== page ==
Major-General E. S. Otis succeeded General Merritt as military governor on August 29, 1898, and on the following day General Merritt sailed for Europe to give the Peace Commission the benefit of his knowledge of the situation. Aguinaldo's rather pathetic letter of August 27 thus came to General Otis for consideration. Merritt had explained to Otis that the difficulty seemed to be that Aguinaldo did not think it prudent to give positive orders for his people to withdraw for fear he would not be obeyed. The Filipino leader was, in fact, seeking some easy way of dealing with the inevitable. “I appreciate as well as yourself," he had written from Bacour, "the inconvenience of a dual occupation of the city of Manila and its suburbs ... but you ought to understand that without the long siege sustained by my forces you might have obtained possession of the ruins of the city, but never of the Spanish forces, who could have retired to the interior towns. I do not complain of the disowning of our help in the capitulation, although justice resents it greatly, and I have to bear the well-founded blame of my people. I do not insist on the retention of all the positions conquered by my forces within the city limits at the cost of much blood, of indescribable suffering and much money. I promise to retire to this line. ... Permit me to insist, if you will, upon the restitution of the possessions which we are now giving up, if in the treaty of peace between Spain and the United States they acknowledge the dominion of Spain in the Philippines. I am compelled to insist on the said conditions to quiet the complaints of my chiefs and soldiers who have exposed their lives and abandoned their interests during the siege of Manila."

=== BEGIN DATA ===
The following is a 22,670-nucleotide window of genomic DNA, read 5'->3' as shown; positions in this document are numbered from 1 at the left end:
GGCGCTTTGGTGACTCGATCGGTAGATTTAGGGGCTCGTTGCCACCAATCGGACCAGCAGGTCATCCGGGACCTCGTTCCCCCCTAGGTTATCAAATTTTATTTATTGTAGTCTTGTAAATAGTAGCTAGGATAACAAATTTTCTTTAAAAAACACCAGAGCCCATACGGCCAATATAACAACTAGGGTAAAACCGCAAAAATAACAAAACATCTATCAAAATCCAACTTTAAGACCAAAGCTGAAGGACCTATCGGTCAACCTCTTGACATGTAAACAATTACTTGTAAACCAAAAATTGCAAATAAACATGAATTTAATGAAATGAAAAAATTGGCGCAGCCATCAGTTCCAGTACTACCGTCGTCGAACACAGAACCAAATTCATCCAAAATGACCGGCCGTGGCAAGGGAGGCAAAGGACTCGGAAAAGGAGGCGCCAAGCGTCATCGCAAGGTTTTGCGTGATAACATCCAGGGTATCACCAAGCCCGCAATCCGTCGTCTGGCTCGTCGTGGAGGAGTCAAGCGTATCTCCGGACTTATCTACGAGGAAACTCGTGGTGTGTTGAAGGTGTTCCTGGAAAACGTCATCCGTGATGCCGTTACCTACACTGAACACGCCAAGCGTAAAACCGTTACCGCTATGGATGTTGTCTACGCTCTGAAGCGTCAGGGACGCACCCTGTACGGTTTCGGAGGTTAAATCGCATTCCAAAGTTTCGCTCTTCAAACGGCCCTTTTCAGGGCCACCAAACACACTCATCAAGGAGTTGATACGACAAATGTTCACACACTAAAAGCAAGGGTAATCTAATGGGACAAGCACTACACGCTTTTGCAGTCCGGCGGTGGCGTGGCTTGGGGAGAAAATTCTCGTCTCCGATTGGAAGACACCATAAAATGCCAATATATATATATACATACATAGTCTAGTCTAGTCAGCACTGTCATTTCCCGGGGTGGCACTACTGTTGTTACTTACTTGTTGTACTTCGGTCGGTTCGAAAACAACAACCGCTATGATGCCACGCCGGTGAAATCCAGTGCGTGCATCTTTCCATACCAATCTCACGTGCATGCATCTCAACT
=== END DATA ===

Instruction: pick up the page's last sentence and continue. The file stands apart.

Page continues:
After delaying long enough to familiarize himself with the situation, General Otis on September 8 sent to Aguinaldo a long communication, in which he reviewed the questions at issue, gave the insurgent leader some very good advice, and peremptorily directed that his forces evacuate the entire city, including its suburbs and defenses, before September 15, in default of which forcible action would be taken. It would be easy to criticize the tone and language of this letter. It showed not the slightest consideration for the susceptibilities of the Filipinos. It was, in fact, a frank Anglo-Saxon document. Nevertheless it was what was required by the situation. The Filipinos expected ultimately to oppose the Americans with arms and were playing the game of negotiation quite skilfully. A Filipino will never cease urging and arguing his case until he receives an ultimatum, and it must be an ultimatum which he clearly recognizes. When necessary, he generally acquiesces with perfect good nature. General Aguinaldo realized that he must remove his troops, but sent another commission to beg General Otis to withdraw the letter and substitute a simple request, unaccompanied by a threat to use force. General Otis refused to withdraw his letter, but

finally consented to write another which Aguinaldo could show to his army. This was done, and on the evening of the appointed day all the insurgent organizations withdrew from the city."